Nasrallah on Screen 311.
(photo credit:Associated Press)
The political crisis in Lebanon, sparked by Wednesday’s resignation of Hizbullah from the government, is unlikely to develop into a full-scale civil war, or into a military clash between Hizbullah and Israel for the time being, according to the evaluation of a former senior Mossad official.
Ilan Mizrahi, former deputy head of the Mossad, and former head of the National Security Council, held a conference call with journalists from around the world on Wednesday, organized by The Israel Project, an organization that describes itself as providing factual information about the Middle East.
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Asked by The Jerusalem Post
whether civil war in Lebanon was imminent, Mizrahi said, “Like always in Lebanon, I believe there will be a deal between the Saudis and the Syrians,” referring to two of the main state sponsors of the rival Lebanese factions – the Hizbullah-led March 8 coalition and the pro-Western March 14 alliance, led by Lebanese Prime Minister Saad Hariri.
Mizrahi predicted that Hizbullah would in effect extort its rivals in Lebanon and outside of it, by refraining from violence in exchange for an improvement in its political and strategic position in the country.
“At the end, there will be some kind of solution that will bring some kind of peace in Lebanon. But it will not fundamentally change the strategic situation, in which Lebanon will be on the brink of civil war, because... in my point of view... Hizbullah’s interest is to really be the dominating [side] in Lebanon,” Mizrahi said.
“Hizbullah will get something at the end,” he added.
“All parties will do their best to avoid civil war, and I think they will succeed in avoiding it by paying a certain price to Hizbullah.
“Which price, I don’t know, but it will not change the fundamental [situation of being on the] brink of another showdown in three, four or six months,” Mizrahi said.
“More and more, Hizbullah is the owner and real ruler of Lebanon. As one journalist said, this is an organization which has a state,” Mizrahi added.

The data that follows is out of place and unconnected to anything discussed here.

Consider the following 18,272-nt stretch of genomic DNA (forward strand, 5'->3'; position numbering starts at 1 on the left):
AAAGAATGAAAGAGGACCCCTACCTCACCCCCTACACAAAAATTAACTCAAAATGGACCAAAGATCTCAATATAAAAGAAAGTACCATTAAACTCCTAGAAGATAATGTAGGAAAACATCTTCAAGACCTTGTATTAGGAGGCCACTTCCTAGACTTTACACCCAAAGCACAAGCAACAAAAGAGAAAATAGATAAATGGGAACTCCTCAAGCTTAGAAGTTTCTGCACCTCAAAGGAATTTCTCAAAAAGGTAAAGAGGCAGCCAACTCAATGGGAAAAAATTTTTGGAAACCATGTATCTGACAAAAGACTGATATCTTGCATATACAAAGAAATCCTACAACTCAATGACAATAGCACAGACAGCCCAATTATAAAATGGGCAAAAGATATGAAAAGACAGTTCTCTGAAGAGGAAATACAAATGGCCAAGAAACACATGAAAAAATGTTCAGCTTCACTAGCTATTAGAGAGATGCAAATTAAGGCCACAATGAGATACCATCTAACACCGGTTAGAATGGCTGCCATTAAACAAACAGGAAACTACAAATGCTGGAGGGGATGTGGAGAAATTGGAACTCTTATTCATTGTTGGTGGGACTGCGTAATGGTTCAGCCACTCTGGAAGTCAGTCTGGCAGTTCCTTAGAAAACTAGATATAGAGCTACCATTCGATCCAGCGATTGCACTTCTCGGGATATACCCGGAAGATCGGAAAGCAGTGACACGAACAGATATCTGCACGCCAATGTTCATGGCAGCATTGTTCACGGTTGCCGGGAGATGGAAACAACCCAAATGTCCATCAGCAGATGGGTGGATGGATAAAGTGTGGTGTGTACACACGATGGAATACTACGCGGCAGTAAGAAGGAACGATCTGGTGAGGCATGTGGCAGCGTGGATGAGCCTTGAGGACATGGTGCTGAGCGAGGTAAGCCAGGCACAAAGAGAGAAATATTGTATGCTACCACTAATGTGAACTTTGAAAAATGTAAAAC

Although Hizbullah continues to add to its rocket stockpiles and military power, Israel’s deterrence remains in effect, Mizrahi said.
“Since the 2006 war... until today, there have been five years of complete silence on the border in the North. We never had it in the past... Five years that Hassan Nasrallah is still making declarations from a bunker,” Mizrahi said.
“At the present time, all parties have an interest in not starting a war,” he said. But that could easily change, Mizrahi warned.
Flareups could erupt if “Hizbullah makes a calculation that a provocation in the North will serve its interests in Lebanon... or in case Iran miscalculates that it will serve its interest for Hizbullah to start a war.”
Asked by the Post
what he made of recent Iranian reports that a Mossad ring tasked with assassinating two nuclear scientists last year had been apprehended, Mizrahi said, “It might be true. So what? Or it might not be true.”
Mizrahi said that “the Iranians several times declared Israeli or American rings of spies, but never put evidence on the table... We don’t know if it really happened, and if it did, so they caught one spy. So what? But I cannot rule out a situation in which it is not true, [and in which it is used as an] issue to divert attention, to say we have a common enemy and we have to fight it and not [have] conflict within ourselves.”
Asked to address comments attributed to outgoing Mossad chief Meir
Dagan, who was quoted as saying recently that Iran would not obtain a
nuclear weapon until 2015, Mizrahi said, “It will be better not to fix a
date... I think the issue is that there is a process... The Iranians
are going full steam ahead to trying to have the bomb and long-range
missiles... but I’m not sure they themselves know when they will be
ready with missiles or bombs. It might be sooner or later. It depends
now on a political decision by [Iranian Supreme Leader Ayatollah Ali]
Mizrahi called on the international community to continue efforts to
stem Iran’s nuclear ambitions on the “diplomatic, economic [and]
operational” fronts, while “keeping the military option on the table.
“I’m not saying we have to use it, but I’m saying it should be on the table,” he said.
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